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Unearthing the Truth: Moles vs. Voles and How to Manage Them

The unexpected climate shifts—last year’s drought followed by an early Spring and significant precipitation—have not only altered our landscapes but have also led to increased mole activity in our lawns. At Taylor’s Way, while we offer baiting and Repellex treatments to manage these critters, we acknowledge that there’s no foolproof solution. However, understanding the difference between moles and voles, and debunking common myths, can empower homeowners to take more effective actions toward managing their presence.

 

Moles vs. Voles: Know Your Foe

Though often confused for one another, moles and voles have distinct habits and impacts on your garden and lawn.

 

Moles:

Moles are solitary creatures that live underground, rarely seen by homeowners. They’re insectivores, primarily feeding on earthworms and grubs. The visible signs of their presence are mounds of soil and raised ridges across your lawn, resulting from their tunneling activities. These tunnels can disrupt root systems, indirectly harming plants.

 

Did you know:

Moles do not hibernate, they eat and tunnel all year. 

🪱 The mole needs to consume 85% of their body weight daily and will consume 45-50 pounds of earthworms per year. 

🪱 Earthworms are their main diet.

❤️ They reproduce 2-6 young in the spring.

🌱 They can dig nearly 18’ of surface tunnels per hour and can travel 80’ in one minute.

➡️ Moles have subsurface tunnels that can be as much as 5’ beneath the surface. 

Getting rid of grubs will not get rid of moles. 

 

Voles:

Voles, on the other hand, are small rodents that resemble mice. Unlike moles, voles eat plants as well as insects and can cause significant damage to grass, perennial plants’ roots, and bulbs. They create numerous shallow tunnels and paths in the lawn and are more likely to be seen by homeowners.

 

Effective Management Strategies

 

For Moles:

Baiting: Mimics their natural food source and can be an effective way to manage their population.  Follow the instructions on the packaging and target travel runs for best results (long, straight runs that moles use to get around their territory). Moles are more likely to re-use this type of run, leading to higher success rates versus placing traps in feeding runs or in mounds.

 

Traps: Use press down spike or scissor traps to control moles by placing traps in travel runs. 

Repellex: A treatment that makes their food source unpalatable, encouraging them to move elsewhere.

➡️ Many people believe that DIY mole control remedies are worth trying. The problem is that not only are these methods ineffective, but some are outright dangerous!  Mole and vole control is an ongoing process that requires maintenance. Applying gasoline or vehicle exhaust to affected areas (both highly dangerous!), inserting chewing gum or glass into the mole tunnels (Moles will just dig around these!), or using pinwheels and other items to cause vibrations underground are not effective ways to rid your yard of these pests. The most effective method is installing a system of baits, traps, and repellents that are continuously monitored.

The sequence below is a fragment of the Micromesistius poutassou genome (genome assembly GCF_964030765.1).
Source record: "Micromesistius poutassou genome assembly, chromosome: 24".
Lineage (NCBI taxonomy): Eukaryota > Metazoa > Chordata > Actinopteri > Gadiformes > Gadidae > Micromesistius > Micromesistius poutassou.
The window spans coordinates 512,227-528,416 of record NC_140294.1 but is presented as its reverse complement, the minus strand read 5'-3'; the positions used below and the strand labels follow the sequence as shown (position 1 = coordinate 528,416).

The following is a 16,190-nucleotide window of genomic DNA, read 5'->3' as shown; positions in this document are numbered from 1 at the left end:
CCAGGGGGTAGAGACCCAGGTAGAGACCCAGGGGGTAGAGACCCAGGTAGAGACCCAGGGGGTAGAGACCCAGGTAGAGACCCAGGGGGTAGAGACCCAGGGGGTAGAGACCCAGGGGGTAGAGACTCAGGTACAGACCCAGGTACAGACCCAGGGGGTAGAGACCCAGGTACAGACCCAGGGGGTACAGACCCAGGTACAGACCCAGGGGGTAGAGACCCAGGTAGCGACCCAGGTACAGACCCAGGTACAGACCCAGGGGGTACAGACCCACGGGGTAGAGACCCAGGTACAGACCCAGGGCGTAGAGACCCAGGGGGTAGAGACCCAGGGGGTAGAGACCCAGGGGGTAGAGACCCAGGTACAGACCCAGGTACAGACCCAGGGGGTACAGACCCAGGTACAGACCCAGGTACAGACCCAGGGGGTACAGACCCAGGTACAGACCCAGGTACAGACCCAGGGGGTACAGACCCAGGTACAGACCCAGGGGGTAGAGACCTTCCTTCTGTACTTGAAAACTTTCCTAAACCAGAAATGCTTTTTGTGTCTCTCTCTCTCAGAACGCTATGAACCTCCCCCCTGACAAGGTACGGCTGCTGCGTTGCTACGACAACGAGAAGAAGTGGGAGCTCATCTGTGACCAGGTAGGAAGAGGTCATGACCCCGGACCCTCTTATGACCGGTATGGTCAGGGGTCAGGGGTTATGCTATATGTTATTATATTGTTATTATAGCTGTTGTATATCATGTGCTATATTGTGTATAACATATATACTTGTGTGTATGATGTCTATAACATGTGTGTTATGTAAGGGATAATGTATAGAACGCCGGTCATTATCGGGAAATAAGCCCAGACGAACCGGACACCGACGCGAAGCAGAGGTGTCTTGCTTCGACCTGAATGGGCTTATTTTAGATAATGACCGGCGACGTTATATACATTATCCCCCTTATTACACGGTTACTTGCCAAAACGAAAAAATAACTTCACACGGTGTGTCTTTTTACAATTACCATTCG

Myth-Busting Moles

 

Myth 1: Moles Eat Plant Roots

Moles are often blamed for eating plant roots, but their diet is primarily insectivores, focusing on earthworms. The damage to plants is collateral, caused by their tunneling activities.  Voles however, will often feed on the fleshy roots of plants such as Daylilies and Hostas causing serious injury or death to these plants!

 

Myth 2: All Tunneling is Moles

Not all lawn damage is caused by moles. Voles, which eat plant material, will create burrows and pathways that can be mistaken for mole activity.

 

Myth 3: Moles are Nocturnal.

Moles can be active at any time of day and are often more active during wet periods, regardless of the time.

 

Myth 4: Killing grubs will get rid of Moles

While grubs are an important food source for moles, applying grub killer products to your lawn or landscape will not guarantee a mole-free landscape.  These products have no effect on the moles’ primary food source, earthworms.  So even with a grub free landscape there will likely be plenty of food for hungry moles to root around for.

 

In conclusion, understanding the differences between moles and voles is crucial for effective lawn and garden management. While our services at Taylor’s Way, like baiting and Repellex treatments, provide avenues for management, identifying the specific culprit and employing targeted strategies can lead to better outcomes. Remember, a balanced approach, combining physical, chemical, and cultural methods, often yields the best results in managing these critters and keeping your outdoor spaces healthy and beautiful.

 

For more tips on lawn care and managing wildlife in your garden, call our office at 815-875-8231 or send us an email at info@taylorsway.com